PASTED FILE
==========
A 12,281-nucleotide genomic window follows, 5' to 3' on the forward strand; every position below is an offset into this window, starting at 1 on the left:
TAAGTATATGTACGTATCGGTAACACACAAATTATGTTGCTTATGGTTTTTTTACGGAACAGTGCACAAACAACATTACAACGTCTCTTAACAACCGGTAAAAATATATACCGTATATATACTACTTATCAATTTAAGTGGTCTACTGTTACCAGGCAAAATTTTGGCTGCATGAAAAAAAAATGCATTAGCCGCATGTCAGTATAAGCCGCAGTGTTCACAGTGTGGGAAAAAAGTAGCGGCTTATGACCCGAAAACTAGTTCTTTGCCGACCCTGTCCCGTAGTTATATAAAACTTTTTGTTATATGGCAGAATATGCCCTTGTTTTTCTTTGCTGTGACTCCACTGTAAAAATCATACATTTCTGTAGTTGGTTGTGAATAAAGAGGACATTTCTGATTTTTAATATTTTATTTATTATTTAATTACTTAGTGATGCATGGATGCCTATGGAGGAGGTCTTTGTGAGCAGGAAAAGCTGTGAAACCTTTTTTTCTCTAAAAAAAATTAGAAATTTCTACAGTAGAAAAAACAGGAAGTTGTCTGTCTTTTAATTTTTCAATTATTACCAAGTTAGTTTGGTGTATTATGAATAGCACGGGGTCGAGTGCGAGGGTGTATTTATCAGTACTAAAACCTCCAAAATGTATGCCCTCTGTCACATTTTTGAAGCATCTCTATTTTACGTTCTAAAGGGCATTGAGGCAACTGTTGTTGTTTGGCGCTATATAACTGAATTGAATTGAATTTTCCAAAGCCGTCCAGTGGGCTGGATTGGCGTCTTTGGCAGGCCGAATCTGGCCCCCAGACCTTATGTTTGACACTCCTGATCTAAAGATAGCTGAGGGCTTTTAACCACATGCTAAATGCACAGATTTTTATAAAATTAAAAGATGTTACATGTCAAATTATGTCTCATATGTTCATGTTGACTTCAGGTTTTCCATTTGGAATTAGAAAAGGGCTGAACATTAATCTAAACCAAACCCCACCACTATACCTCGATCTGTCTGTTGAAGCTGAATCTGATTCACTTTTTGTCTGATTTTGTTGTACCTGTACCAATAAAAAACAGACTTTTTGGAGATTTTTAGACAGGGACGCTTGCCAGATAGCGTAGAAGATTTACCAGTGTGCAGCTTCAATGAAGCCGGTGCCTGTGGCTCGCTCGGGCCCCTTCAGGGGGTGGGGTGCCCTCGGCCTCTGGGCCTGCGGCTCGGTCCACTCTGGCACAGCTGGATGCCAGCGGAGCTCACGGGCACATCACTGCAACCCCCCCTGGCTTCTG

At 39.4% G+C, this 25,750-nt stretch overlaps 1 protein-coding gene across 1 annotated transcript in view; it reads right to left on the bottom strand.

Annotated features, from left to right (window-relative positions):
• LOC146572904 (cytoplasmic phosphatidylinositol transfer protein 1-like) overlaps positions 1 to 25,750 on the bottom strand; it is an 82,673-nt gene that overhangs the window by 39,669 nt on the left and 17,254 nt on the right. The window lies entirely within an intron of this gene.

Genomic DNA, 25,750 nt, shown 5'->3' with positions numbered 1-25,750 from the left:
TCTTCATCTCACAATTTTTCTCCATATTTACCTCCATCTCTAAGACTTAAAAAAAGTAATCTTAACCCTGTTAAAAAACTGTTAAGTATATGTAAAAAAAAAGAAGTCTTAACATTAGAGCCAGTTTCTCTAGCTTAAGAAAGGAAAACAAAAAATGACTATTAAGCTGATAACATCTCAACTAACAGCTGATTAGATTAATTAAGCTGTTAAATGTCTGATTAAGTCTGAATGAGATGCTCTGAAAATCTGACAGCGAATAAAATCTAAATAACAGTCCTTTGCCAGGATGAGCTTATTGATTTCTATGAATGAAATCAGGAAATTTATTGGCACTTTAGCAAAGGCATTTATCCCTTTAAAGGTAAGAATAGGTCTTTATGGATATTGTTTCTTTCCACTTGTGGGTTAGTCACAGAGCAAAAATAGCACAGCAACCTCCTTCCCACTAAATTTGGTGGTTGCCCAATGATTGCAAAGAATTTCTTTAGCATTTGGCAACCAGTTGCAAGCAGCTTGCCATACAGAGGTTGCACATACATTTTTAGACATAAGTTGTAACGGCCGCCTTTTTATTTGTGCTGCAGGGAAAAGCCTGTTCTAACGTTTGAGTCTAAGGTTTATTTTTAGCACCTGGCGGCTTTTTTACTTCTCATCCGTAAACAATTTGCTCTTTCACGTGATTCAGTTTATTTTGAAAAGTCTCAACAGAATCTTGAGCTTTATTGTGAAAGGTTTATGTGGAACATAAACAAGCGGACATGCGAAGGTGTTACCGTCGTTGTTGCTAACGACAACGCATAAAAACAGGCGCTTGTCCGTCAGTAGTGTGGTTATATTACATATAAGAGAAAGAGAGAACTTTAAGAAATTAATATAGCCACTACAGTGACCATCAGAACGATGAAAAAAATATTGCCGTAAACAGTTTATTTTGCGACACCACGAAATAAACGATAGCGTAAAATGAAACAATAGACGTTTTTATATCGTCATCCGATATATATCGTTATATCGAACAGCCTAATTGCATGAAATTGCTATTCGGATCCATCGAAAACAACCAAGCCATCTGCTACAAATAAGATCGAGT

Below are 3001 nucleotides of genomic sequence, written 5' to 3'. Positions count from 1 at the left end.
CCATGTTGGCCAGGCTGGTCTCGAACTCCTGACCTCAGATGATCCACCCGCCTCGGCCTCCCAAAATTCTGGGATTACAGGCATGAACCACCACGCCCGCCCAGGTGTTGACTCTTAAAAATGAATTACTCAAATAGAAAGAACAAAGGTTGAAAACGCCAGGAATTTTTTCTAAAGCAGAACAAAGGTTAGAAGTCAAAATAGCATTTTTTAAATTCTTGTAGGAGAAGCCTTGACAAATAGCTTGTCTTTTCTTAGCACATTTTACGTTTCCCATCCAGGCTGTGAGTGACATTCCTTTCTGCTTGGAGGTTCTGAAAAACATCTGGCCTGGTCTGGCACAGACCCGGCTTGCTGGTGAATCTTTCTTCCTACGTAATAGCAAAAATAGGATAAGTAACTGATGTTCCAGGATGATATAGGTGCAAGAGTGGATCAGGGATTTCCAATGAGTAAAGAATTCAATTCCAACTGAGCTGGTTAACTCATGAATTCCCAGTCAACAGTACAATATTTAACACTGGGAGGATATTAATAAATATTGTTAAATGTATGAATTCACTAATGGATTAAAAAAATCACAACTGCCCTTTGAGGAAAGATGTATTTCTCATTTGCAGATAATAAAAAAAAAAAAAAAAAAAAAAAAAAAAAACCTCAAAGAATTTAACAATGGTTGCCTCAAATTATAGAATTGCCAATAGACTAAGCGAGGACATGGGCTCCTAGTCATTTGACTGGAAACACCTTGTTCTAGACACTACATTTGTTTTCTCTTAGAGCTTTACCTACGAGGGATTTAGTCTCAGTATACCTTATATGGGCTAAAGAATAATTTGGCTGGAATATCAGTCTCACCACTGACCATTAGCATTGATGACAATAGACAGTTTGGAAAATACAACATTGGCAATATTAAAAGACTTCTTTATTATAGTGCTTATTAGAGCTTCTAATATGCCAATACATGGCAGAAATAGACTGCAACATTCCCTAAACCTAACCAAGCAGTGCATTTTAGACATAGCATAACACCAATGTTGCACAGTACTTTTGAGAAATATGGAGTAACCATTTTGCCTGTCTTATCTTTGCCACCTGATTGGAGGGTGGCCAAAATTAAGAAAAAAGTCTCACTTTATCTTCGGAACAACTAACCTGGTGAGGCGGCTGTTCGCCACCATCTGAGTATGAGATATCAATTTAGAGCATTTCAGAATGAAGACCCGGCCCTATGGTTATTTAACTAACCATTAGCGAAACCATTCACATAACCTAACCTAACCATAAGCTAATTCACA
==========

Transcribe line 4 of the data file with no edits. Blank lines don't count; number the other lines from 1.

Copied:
Annotated features, from left to right (window-relative positions):